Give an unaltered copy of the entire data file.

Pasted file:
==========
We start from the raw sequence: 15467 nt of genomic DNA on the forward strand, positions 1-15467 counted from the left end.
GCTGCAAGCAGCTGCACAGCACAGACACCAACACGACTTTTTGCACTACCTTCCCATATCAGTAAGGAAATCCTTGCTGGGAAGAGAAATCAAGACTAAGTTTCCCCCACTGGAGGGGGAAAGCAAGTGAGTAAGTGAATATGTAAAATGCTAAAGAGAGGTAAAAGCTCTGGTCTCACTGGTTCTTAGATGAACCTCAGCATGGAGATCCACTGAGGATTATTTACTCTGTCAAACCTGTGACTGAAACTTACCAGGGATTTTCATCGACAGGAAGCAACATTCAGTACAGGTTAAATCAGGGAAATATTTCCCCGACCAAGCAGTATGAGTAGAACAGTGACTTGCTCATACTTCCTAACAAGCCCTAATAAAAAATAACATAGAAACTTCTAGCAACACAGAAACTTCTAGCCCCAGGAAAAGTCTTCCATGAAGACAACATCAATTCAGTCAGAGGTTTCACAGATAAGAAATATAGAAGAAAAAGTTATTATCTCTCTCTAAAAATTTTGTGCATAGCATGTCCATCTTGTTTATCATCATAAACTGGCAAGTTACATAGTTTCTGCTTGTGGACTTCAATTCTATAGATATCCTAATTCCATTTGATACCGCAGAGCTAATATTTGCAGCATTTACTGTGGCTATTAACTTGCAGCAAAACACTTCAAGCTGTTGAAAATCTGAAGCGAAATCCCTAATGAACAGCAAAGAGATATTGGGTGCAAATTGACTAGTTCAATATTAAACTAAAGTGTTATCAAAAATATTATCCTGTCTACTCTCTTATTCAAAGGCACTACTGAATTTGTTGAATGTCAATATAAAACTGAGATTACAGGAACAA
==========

We start from the raw sequence: 15467 nt of genomic DNA on the forward strand, positions 1-15467 counted from the left end.
GCTGCAAGCAGCTGCACAGCACAGACACCAACACGACTTTTTGCACTACCTTCCCATATCAGTAAGGAAATCCTTGCTGGGAAGAGAAATCAAGACTAAGTTTCCCCCACTGGAGGGGGAAAGCAAGTGAGTAAGTGAATATGTAAAATGCTAAAGAGAGGTAAAAGCTCTGGTCTCACTGGTTCTTAGATGAACCTCAGCATGGAGATCCACTGAGGATTATTTACTCTGTCAAACCTGTGACTGAAACTTACCAGGGATTTTCATCGACAGGAAGCAACATTCAGTACAGGTTAAATCAGGGAAATATTTCCCCGACCAAGCAGTATGAGTAGAACAGTGACTTGCTCATACTTCCTAACAAGCCCTAATAAAAAATAACATAGAAACTTCTAGCAACACAGAAACTTCTAGCCCCAGGAAAAGTCTTCCATGAAGACAACATCAATTCAGTCAGAGGTTTCACAGATAAGAAATATAGAAGAAAAAGTTATTATCTCTCTCTAAAAATTTTGTGCATAGCATGTCCATCTTGTTTATCATCATAAACTGGCAAGTTACATAGTTTCTGCTTGTGGACTTCAATTCTATAGATATCCTAATTCCATTTGATACCGCAGAGCTAATATTTGCAGCATTTACTGTGGCTATTAACTTGCAGCAAAACACTTCAAGCTGTTGAAAATCTGAAGCGAAATCCCTAATGAACAGCAAAGAGATATTGGGTGCAAATTGACTAGTTCAATATTAAACTAAAGTGTTATCAAAAATATTATCCTGTCTACTCTCTTATTCAAAGGCACTACTGAATTTGTTGAATGTCAATATAAAACTGAGATTACAGGAACAA